A sweeping directive came today from the Obama administration that will mandate every school district in America to modify bathrooms to suit students with gender identity issues. In a letter going out today, signed by officials of both the Justice and Education department officials, it appears to make the implicit threat that schools that do not abide by the Obama administration’s interpretation of the law could face lawsuits or a loss of federal aid.
According to a communication from the two departments, the joint guidance is being released to “provide educators the information they need to ensure that all students, including transgender students, can attend school in an environment free from discrimination based on sex.”
Citing Title IX of the Education Amendments of 1972, the missive said that schools receiving federal money may not discriminate based on a student’s sex, including a student’s transgender status.  The guidance makes clear that both federal agencies treat a student’s gender identity as the student’s sex for purposes of enforcing Title IX.
“There is no room in our schools for discrimination of any kind, including discrimination against transgender students on the basis of their sex,” said Attorney General Loretta E. Lynch.  “This guidance gives administrators, teachers and parents the tools they need to protect transgender students from peer harassment and to identify and address unjust school policies,” she continued.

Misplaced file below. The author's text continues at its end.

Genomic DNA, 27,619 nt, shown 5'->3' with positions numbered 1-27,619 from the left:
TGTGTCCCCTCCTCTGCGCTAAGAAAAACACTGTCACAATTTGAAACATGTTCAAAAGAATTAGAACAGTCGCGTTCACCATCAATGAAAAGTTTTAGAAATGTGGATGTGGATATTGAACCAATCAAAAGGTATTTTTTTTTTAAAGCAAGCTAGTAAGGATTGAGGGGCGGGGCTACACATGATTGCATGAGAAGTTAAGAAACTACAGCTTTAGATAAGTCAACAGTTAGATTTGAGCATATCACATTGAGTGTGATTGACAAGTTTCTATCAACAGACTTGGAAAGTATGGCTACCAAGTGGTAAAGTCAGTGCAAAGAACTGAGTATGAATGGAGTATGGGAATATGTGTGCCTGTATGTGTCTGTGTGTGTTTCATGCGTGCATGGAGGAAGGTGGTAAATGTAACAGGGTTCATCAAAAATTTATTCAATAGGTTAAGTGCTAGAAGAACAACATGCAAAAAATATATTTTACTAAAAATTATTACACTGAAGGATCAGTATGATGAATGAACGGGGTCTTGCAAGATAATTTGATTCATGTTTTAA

Also cited in the communication is Principal Deputy Assistant Attorney General Vanita Gupta, who heads the DOJ Civil Rights Division. “Our guidance sends a clear message to transgender students across the country: here in America, you are safe, you are protected and you belong – just as you are.”
The guidance calls on schools to treat students “consistent with the student’s gender identity.” Furthermore, “A school may not require transgender students to have a medical diagnosis, undergo any medical treatment, or produce a birth certificate or other identification document before treating them consistent with their gender identity.”
The guidance also explains schools’ obligations to:
“Respond promptly and effectively to sex-based harassment of all students, including harassment based on a student’s actual or perceived gender identity, transgender status or gender transition;
“Treat students consistent with their gender identity even if their school records or identification documents indicate a different sex;
“Allow students to participate in sex-segregated activities and access sex-segregated facilities consistent with their gender identity; and
“Protect students’ privacy related to their transgender status under Title IX and the Family Educational Rights and Privacy Act.
“At the same time, the guidance makes clear that schools can provide additional privacy options to any student for any reason.  The guidance does not require any student to use shared bathrooms or changing spaces, when, for example, there are other appropriate options available; and schools can also take steps to increase privacy within shared facilities.
In a “Dear Colleague” letter sent to education professionals, which featured a preamble in six foreign languages including Spanish and Vietnamese but not Arabic, it notes that the directive does not yet have the force of law. But, it does say that “ED and DOJ (the Departments) have determined that this letter is significant guidance.” This means “This guidance does not add requirements to applicable law, but provides information and examples to inform recipients about how the Departments evaluate whether covered entities are complying with their legal obligations.”